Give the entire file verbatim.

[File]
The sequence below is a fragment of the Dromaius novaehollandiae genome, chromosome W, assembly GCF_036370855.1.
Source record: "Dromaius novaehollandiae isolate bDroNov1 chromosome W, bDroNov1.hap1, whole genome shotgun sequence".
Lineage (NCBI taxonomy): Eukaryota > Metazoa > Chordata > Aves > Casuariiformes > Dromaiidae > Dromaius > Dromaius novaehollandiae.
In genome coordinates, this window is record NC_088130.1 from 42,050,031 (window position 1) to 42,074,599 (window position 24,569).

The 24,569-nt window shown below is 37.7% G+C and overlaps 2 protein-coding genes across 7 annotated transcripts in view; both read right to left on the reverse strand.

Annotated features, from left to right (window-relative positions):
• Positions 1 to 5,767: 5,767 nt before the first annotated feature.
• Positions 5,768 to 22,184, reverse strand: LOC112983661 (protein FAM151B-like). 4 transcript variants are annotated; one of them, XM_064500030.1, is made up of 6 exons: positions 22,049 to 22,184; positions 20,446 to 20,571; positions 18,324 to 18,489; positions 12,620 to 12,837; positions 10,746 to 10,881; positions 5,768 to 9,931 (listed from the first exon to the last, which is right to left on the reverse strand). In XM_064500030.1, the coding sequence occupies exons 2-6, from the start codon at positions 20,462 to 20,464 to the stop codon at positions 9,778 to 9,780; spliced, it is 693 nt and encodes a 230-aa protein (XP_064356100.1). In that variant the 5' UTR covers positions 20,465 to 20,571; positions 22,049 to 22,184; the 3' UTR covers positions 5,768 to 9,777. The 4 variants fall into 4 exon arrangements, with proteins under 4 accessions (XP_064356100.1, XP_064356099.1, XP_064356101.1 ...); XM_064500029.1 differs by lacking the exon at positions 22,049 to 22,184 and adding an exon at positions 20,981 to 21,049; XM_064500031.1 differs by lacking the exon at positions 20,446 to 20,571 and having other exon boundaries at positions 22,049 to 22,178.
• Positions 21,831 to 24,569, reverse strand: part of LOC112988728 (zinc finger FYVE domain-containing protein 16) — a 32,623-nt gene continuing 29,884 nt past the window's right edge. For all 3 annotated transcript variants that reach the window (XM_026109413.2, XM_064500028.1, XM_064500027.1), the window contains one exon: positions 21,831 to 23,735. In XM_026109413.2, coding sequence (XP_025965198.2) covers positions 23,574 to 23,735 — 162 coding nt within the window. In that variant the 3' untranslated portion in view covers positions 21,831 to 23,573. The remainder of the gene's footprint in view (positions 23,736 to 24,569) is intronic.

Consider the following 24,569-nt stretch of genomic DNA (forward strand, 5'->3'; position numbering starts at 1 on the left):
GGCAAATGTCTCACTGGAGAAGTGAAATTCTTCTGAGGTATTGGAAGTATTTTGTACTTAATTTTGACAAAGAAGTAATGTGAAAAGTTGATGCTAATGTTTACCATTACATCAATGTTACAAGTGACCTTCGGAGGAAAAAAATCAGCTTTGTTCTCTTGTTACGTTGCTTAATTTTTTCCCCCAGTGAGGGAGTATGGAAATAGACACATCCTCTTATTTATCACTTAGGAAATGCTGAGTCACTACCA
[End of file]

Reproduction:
The sequence below is a fragment of the Dromaius novaehollandiae genome, chromosome W, assembly GCF_036370855.1.
Source record: "Dromaius novaehollandiae isolate bDroNov1 chromosome W, bDroNov1.hap1, whole genome shotgun sequence".
Lineage (NCBI taxonomy): Eukaryota > Metazoa > Chordata > Aves > Casuariiformes > Dromaiidae > Dromaius > Dromaius novaehollandiae.
In genome coordinates, this window is record NC_088130.1 from 42,050,031 (window position 1) to 42,074,599 (window position 24,569).

The 24,569-nt window shown below is 37.7% G+C and overlaps 2 protein-coding genes across 7 annotated transcripts in view; both read right to left on the reverse strand.

Annotated features, from left to right (window-relative positions):
• Positions 1 to 5,767: 5,767 nt before the first annotated feature.
• Positions 5,768 to 22,184, reverse strand: LOC112983661 (protein FAM151B-like). 4 transcript variants are annotated; one of them, XM_064500030.1, is made up of 6 exons: positions 22,049 to 22,184; positions 20,446 to 20,571; positions 18,324 to 18,489; positions 12,620 to 12,837; positions 10,746 to 10,881; positions 5,768 to 9,931 (listed from the first exon to the last, which is right to left on the reverse strand). In XM_064500030.1, the coding sequence occupies exons 2-6, from the start codon at positions 20,462 to 20,464 to the stop codon at positions 9,778 to 9,780; spliced, it is 693 nt and encodes a 230-aa protein (XP_064356100.1). In that variant the 5' UTR covers positions 20,465 to 20,571; positions 22,049 to 22,184; the 3' UTR covers positions 5,768 to 9,777. The 4 variants fall into 4 exon arrangements, with proteins under 4 accessions (XP_064356100.1, XP_064356099.1, XP_064356101.1 ...); XM_064500029.1 differs by lacking the exon at positions 22,049 to 22,184 and adding an exon at positions 20,981 to 21,049; XM_064500031.1 differs by lacking the exon at positions 20,446 to 20,571 and having other exon boundaries at positions 22,049 to 22,178.
• Positions 21,831 to 24,569, reverse strand: part of LOC112988728 (zinc finger FYVE domain-containing protein 16) — a 32,623-nt gene continuing 29,884 nt past the window's right edge. For all 3 annotated transcript variants that reach the window (XM_026109413.2, XM_064500028.1, XM_064500027.1), the window contains one exon: positions 21,831 to 23,735. In XM_026109413.2, coding sequence (XP_025965198.2) covers positions 23,574 to 23,735 — 162 coding nt within the window. In that variant the 3' untranslated portion in view covers positions 21,831 to 23,573. The remainder of the gene's footprint in view (positions 23,736 to 24,569) is intronic.

Consider the following 24,569-nt stretch of genomic DNA (forward strand, 5'->3'; position numbering starts at 1 on the left):
GGCAAATGTCTCACTGGAGAAGTGAAATTCTTCTGAGGTATTGGAAGTATTTTGTACTTAATTTTGACAAAGAAGTAATGTGAAAAGTTGATGCTAATGTTTACCATTACATCAATGTTACAAGTGACCTTCGGAGGAAAAAAATCAGCTTTGTTCTCTTGTTACGTTGCTTAATTTTTTCCCCCAGTGAGGGAGTATGGAAATAGACACATCCTCTTATTTATCACTTAGGAAATGCTGAGTCACTACCA